An innocent casual habit is what turns out to be an addiction. Over time as you use the substance, your body gets used to having it in the system and you get the pressure to engage in the substance. This pressure is usually linked to specific incentives, which could be social, personal or environmental that prompts you to look for the substance to take.
These incentives are referred to as triggers and these triggers become stronger as the addictive habit persists.
What are the addiction triggers?
Any kind of incentive that makes one start craving or desiring to take part in an addictive habit is called a trigger. Triggers are sensitive to anyone in the recovery journey and any exposure to them could lead to a relapse and make the patient go back to the habit that they are trying to get out of.
Triggers can be linked to a memory or a situation that reminds one of the substance abuse habits. During the addiction phase, the places the addict spends their time like the work place, social places and even the people they spent their time with can be linked to their addictive habits.
The most common triggers in addiction include stress, people in one’s life, locations or the places one resides or spend most of their time, their moods, time and dates, certain smells. It is advisable to keep off such triggers as much as possible during the recovery journey. This could mean changing jobs, moving to a new place or changing relationships.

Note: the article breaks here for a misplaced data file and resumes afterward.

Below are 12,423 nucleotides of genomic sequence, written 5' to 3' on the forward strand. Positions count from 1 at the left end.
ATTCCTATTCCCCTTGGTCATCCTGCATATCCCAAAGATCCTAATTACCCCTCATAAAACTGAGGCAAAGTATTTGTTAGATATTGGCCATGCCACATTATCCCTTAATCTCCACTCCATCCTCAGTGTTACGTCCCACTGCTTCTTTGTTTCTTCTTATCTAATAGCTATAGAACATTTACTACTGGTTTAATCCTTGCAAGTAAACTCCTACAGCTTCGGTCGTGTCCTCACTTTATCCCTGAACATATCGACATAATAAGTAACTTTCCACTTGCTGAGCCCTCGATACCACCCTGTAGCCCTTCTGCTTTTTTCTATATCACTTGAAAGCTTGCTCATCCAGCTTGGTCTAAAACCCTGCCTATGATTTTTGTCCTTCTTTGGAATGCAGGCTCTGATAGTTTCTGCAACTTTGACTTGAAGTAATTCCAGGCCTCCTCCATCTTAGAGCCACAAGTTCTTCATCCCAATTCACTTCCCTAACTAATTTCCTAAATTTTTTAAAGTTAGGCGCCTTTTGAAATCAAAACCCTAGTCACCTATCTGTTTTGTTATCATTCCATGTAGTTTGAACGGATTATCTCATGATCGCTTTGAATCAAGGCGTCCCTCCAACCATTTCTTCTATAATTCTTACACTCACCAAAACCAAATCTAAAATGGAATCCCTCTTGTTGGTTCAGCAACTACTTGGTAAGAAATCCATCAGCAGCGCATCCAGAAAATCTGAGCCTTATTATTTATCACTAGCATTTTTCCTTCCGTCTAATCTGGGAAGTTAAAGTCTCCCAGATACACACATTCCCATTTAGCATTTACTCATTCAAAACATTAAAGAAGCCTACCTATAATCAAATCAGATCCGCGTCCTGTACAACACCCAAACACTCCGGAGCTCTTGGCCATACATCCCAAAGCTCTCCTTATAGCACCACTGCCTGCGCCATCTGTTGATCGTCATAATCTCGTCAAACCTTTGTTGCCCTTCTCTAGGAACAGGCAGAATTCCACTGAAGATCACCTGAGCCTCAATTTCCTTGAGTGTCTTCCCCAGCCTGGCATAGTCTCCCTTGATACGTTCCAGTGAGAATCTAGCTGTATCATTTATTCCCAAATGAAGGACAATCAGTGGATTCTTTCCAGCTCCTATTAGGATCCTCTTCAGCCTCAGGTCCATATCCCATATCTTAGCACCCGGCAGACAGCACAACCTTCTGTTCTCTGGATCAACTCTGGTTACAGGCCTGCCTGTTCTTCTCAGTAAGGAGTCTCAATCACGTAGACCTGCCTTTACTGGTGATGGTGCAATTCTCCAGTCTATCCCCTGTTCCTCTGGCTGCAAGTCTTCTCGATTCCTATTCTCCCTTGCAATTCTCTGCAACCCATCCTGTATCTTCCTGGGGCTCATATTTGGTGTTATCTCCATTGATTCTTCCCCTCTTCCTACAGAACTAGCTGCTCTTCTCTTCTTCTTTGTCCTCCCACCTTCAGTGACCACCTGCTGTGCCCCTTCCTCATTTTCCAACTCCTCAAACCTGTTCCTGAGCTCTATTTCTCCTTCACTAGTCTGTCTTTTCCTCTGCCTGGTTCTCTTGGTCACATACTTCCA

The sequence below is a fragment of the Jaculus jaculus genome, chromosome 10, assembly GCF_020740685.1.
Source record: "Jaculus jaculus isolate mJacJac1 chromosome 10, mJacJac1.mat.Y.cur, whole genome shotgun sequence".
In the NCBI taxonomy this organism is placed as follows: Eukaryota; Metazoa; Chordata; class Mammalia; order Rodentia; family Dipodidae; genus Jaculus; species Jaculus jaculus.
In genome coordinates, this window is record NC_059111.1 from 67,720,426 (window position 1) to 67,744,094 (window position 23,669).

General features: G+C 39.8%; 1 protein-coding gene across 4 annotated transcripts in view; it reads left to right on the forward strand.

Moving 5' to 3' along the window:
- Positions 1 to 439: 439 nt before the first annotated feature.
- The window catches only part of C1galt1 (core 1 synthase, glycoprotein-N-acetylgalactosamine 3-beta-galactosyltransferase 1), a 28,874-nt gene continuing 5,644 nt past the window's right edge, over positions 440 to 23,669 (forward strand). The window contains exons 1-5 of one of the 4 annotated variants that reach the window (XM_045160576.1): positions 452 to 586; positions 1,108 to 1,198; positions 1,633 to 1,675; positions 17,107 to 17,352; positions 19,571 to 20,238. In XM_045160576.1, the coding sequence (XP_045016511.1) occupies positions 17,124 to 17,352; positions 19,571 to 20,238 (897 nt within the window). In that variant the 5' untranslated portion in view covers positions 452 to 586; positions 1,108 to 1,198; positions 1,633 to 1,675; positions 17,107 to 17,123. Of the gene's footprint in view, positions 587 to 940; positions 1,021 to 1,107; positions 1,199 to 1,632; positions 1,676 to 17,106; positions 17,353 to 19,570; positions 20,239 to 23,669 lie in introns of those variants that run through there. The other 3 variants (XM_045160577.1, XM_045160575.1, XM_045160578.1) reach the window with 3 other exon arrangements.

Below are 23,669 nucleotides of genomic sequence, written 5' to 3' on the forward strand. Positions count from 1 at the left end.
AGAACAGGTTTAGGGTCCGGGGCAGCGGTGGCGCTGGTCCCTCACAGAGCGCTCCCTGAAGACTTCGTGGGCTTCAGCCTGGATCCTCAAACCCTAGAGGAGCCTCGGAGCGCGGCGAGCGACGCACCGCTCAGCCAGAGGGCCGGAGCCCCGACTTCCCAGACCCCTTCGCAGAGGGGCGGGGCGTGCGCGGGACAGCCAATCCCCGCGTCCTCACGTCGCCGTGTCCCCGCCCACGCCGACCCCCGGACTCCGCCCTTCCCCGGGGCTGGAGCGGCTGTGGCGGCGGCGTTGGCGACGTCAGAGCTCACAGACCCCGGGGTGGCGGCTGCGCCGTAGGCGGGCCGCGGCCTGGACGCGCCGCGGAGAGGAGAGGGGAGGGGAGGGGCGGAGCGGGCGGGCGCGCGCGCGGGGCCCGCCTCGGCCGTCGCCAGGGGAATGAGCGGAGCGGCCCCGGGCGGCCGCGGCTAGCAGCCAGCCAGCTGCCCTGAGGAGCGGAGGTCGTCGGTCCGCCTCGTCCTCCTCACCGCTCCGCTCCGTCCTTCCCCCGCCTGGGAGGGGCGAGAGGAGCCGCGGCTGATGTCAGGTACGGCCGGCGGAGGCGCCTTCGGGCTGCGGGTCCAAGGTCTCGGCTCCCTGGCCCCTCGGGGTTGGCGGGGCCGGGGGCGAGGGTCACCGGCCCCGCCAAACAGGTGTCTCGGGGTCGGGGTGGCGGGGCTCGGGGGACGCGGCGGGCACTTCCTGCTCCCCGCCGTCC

In the recovery journey, it is critical to recognize the triggers for addiction and knowing ways in which these triggers can be controlled or managed.
Handling addiction triggers
Each individual has a unique trigger. In this case, one needs to know their individual triggers so that they can manage them better.
- Social triggers: it is very easy to recognize social triggers with examples such as meeting a former lover, getting in contact with certain family members or bumping into a fellow addict causing the desire to awaken.
- Emotional triggers can be rather hard to identify. Emotional and mental issues that have not been addressed could also trigger substance abuse and therefore it is important to deal with their emotional state.
- Environmental triggers are also easy to recognize just like the social triggers. Unpleasant memories could come back flooding when you visit a pub, visiting the house you grew up in or a certain neighbourhood and may make you crave for the addictive substance.
- Anger, loneliness, anxiety, depression, frustration and exhaustion are some of the emotions usually related to substance abuse.
As soon as a trigger is recognized, a plan should be laid down on how to handle yourself when you are exposed to the trigger. You could be vulnerable when you meet with a particular person or when you walk past a specific pub and you need to know how to remain strong and sober in these situations, like having an accountability plan. The plan can include having an accountability partner in your network who you can contact immediately, writing your emotions in a recovery journal or physically removing yourself from that situation.